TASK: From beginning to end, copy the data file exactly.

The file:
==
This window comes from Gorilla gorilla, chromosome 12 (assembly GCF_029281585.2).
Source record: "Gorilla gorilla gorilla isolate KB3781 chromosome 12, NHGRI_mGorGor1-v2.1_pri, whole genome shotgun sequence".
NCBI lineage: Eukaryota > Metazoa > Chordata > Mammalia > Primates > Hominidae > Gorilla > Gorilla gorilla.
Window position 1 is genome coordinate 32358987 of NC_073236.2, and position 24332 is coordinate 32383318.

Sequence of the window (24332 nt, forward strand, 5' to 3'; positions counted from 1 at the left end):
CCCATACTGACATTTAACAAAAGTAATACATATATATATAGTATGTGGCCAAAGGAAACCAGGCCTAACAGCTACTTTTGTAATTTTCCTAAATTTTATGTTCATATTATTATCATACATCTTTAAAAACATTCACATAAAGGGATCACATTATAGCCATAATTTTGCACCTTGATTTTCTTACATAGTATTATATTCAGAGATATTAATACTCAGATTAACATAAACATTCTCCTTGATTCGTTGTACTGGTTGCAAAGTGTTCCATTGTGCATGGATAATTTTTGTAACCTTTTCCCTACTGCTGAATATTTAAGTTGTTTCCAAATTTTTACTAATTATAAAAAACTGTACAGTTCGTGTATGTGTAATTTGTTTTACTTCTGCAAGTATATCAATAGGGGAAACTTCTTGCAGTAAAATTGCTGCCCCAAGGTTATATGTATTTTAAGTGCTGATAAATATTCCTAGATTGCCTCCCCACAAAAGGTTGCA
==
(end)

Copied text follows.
This window comes from Gorilla gorilla, chromosome 12 (assembly GCF_029281585.2).
Source record: "Gorilla gorilla gorilla isolate KB3781 chromosome 12, NHGRI_mGorGor1-v2.1_pri, whole genome shotgun sequence".
NCBI lineage: Eukaryota > Metazoa > Chordata > Mammalia > Primates > Hominidae > Gorilla > Gorilla gorilla.
Window position 1 is genome coordinate 32358987 of NC_073236.2, and position 24332 is coordinate 32383318.

Sequence of the window (24332 nt, forward strand, 5' to 3'; positions counted from 1 at the left end):
CCCATACTGACATTTAACAAAAGTAATACATATATATATAGTATGTGGCCAAAGGAAACCAGGCCTAACAGCTACTTTTGTAATTTTCCTAAATTTTATGTTCATATTATTATCATACATCTTTAAAAACATTCACATAAAGGGATCACATTATAGCCATAATTTTGCACCTTGATTTTCTTACATAGTATTATATTCAGAGATATTAATACTCAGATTAACATAAACATTCTCCTTGATTCGTTGTACTGGTTGCAAAGTGTTCCATTGTGCATGGATAATTTTTGTAACCTTTTCCCTACTGCTGAATATTTAAGTTGTTTCCAAATTTTTACTAATTATAAAAAACTGTACAGTTCGTGTATGTGTAATTTGTTTTACTTCTGCAAGTATATCAATAGGGGAAACTTCTTGCAGTAAAATTGCTGCCCCAAGGTTATATGTATTTTAAGTGCTGATAAATATTCCTAGATTGCCTCCCCACAAAAGGTTGCA